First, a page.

Family of the mental health of the patient who died in Florence water during the medical transport demand answers



Rivers are cresting at record levels in South Carolina

Ellison Barber reports on the hurricane clean up in South Carolina.

The daughter of one of the women who were drowned while chained in a medical transfer van that was engulfed by Florence water demands to know why the police officers drove through a flooded road.

Rose Hershberger, 19, told reporters she was stunned to hear that her mother, Nicolette Green, 43, and another woman in the care of the Horry County Sheriff’s Office has died during a medical transfer between the mental health hospitals Tuesday night.

“The delegates are supposed [to], [from] the people that are on the back of their car,” she told WMBF.

Two envoys were shuttling Green and Windy Newton, 45, from one hospital to the other when the van was overcome by water on Highway 76, less than a mile from the Little Pee Dee River. The two deputies tried to free the two tied up women, but were not able to open the doors as the water ran in the direction of them.

“I’m not sure if it was the way in which the bus was placed against a guardrail, or if the pressure of the water, but unfortunately they were not able to open the doors and get the ladies out,” Horry County Sheriff Phillip Thompson told reporters.

Rescue workers needed about 45 minutes to find the van, which was under water at that moment, and plucked the Horry County delegates of the roof, the sheriff said.

“I was in the war why would someone, or the police would be driving along a road that was in an area known for flooding,” Hershberger told NBC News. “When they saw that the water they have their own, you know, ‘turn around, don’t drown.’ They are everywhere.”

She told WMBF that her mother battled schizophrenia and was showing improvements. On Tuesday, she had her mother to Waccamaw Mental Health to meet with a new therapist, who determined she needed to be used for the mental health institution.

Green’s sister, Donnela Green-Johnson, said she knew about the transfer and felt her heart fall when she saw on the news about the trapped in the water.

“It’s terrible, because we had found her, and to have her taken by a senseless crime, it is devastating for us,” she told WMBF.

Thompson told reporters that the delegates seem to have driven around a barrier blocking the road. The investigation is ongoing.

“It is not confirmed for me that they did, but here is my question: are There barriers there are. It can be assumed that he did that,” Thompson said Wednesday.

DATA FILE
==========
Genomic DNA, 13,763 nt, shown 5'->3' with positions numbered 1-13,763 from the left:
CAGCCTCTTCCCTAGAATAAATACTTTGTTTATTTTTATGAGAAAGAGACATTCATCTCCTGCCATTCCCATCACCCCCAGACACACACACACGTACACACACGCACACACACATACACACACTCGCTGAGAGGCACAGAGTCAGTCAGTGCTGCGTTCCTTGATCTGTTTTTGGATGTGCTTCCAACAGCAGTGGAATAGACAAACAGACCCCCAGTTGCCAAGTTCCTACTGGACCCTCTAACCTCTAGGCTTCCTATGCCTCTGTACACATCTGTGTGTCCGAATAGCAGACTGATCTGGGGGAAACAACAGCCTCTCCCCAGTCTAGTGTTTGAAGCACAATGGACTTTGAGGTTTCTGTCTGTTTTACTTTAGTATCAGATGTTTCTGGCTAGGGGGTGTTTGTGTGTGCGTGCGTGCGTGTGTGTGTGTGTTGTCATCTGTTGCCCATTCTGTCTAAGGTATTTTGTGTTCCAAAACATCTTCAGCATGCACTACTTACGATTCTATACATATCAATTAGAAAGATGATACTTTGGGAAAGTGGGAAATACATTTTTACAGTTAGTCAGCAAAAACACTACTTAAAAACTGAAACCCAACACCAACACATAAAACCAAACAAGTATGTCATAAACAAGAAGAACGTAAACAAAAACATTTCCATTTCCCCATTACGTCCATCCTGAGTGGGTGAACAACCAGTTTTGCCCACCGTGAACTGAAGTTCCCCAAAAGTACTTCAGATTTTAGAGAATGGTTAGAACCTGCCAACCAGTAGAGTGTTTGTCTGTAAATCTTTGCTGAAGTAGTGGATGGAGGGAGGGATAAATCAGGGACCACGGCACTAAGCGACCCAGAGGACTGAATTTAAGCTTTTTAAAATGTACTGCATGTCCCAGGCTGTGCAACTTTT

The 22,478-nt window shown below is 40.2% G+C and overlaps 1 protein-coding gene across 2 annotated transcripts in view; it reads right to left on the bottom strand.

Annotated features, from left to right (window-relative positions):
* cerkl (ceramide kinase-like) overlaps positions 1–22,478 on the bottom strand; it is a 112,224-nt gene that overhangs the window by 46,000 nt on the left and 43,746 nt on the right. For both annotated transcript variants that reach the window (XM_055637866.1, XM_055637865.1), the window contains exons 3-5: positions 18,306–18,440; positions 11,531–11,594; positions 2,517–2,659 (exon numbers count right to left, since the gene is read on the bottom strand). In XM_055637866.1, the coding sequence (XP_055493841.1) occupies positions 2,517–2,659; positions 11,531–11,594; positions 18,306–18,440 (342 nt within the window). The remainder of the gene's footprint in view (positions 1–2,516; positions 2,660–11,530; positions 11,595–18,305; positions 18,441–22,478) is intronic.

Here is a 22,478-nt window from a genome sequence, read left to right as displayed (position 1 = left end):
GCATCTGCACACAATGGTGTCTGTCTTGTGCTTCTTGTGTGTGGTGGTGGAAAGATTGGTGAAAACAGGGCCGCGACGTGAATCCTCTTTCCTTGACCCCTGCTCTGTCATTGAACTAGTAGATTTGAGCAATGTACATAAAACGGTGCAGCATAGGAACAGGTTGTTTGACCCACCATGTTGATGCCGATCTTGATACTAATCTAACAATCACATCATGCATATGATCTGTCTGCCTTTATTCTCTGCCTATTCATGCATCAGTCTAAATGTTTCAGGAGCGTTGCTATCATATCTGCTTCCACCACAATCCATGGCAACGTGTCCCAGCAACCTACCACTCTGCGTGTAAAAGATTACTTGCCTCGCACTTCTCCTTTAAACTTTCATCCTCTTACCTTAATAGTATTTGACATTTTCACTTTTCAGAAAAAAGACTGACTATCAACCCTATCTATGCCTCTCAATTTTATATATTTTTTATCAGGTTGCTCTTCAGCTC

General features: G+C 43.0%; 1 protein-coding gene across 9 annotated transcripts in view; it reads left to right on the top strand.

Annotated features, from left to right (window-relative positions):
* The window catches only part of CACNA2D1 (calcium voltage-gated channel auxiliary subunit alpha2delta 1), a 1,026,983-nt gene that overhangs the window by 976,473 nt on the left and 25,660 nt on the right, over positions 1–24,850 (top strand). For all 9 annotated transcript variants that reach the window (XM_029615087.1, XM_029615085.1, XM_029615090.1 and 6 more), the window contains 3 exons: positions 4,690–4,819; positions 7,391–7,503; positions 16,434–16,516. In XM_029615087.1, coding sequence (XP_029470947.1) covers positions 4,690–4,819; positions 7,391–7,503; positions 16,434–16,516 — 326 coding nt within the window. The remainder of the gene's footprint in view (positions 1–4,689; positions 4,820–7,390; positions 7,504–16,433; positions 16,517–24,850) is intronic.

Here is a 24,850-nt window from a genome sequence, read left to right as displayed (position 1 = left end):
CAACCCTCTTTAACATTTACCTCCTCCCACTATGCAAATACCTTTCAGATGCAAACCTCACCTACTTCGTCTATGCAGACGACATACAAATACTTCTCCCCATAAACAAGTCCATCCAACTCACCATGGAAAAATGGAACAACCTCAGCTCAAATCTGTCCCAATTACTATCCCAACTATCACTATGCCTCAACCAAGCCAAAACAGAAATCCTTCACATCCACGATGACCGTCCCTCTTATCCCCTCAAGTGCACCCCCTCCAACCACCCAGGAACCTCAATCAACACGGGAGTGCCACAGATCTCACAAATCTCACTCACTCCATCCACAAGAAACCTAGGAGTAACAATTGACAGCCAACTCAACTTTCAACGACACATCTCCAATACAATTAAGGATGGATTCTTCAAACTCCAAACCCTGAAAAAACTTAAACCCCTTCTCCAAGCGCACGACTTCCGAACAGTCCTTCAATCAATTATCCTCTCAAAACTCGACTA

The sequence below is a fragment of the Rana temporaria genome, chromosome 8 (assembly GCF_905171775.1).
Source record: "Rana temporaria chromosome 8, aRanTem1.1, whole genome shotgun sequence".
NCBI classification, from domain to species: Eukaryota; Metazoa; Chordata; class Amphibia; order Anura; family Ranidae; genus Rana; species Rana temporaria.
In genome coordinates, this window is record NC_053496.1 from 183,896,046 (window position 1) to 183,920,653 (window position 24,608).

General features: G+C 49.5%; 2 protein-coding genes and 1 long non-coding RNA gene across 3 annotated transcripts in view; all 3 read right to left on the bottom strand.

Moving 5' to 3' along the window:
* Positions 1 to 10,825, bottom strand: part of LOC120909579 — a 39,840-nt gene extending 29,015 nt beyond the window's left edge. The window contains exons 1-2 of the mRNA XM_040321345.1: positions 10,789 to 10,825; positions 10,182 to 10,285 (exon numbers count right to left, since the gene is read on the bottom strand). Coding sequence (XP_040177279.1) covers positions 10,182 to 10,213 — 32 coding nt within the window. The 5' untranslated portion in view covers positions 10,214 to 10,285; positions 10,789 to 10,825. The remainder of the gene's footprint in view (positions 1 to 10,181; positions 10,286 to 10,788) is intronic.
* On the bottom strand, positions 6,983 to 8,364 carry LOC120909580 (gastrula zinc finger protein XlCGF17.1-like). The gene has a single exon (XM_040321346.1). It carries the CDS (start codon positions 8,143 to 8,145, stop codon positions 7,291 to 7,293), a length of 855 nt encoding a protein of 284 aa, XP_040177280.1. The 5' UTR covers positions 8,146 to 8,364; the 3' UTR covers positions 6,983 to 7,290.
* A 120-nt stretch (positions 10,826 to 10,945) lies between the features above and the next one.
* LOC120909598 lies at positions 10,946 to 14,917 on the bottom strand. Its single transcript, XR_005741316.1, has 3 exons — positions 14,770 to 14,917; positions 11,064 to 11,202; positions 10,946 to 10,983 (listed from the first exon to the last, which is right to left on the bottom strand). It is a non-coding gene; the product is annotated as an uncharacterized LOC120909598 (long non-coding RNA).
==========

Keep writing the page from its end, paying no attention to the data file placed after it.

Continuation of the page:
The incident is being investigated by the State Law Enforcement Division.

“I feel very sad and betrayed, because my mother was a very, very trusting person,” Hershberger told NBC News. “And she is still her confidence in the delegates who were supposed to take care of her and made sure that they are safe, and the fact that they were able to get out, but my mother and the other woman was not makes me feel really hurt and betrayed by them.”

Justin Bamberg, a state legislator and the lawyer, the lawyer of the families of several people injured or killed by the police, said he was confused by the decision to allow the transport of a person in such uncertain weather conditions.

“If that road is in an area where it is a flood risk, and the water rose, why were they driving on that road anyway?”, he said. “People need to know exactly how it happened. It makes it seem as if someone took a very unnecessary risk in creating the problem in the first place.”

More than 36 people have died because Florence made arrive as a Category 1 hurricane late last week in North Carolina.

Thompson said he also began an internal investigation and the deputies involved — Joshua Bishop and Stephen Flood — on administrative leave.

Despite the pain, Hershberger said that she and her sister try to think of the beautiful memories that they have with their mother.

“My mother and I used to bake a lot together. She said: if you never did anything bad, but put all your bad feelings in these cupcakes and eat them,” she said WMBF.

The Associated Press contributed to this report.

Lucia I. Suarez Sang a Reporter for Follow her on Twitter @luciasuarezsang

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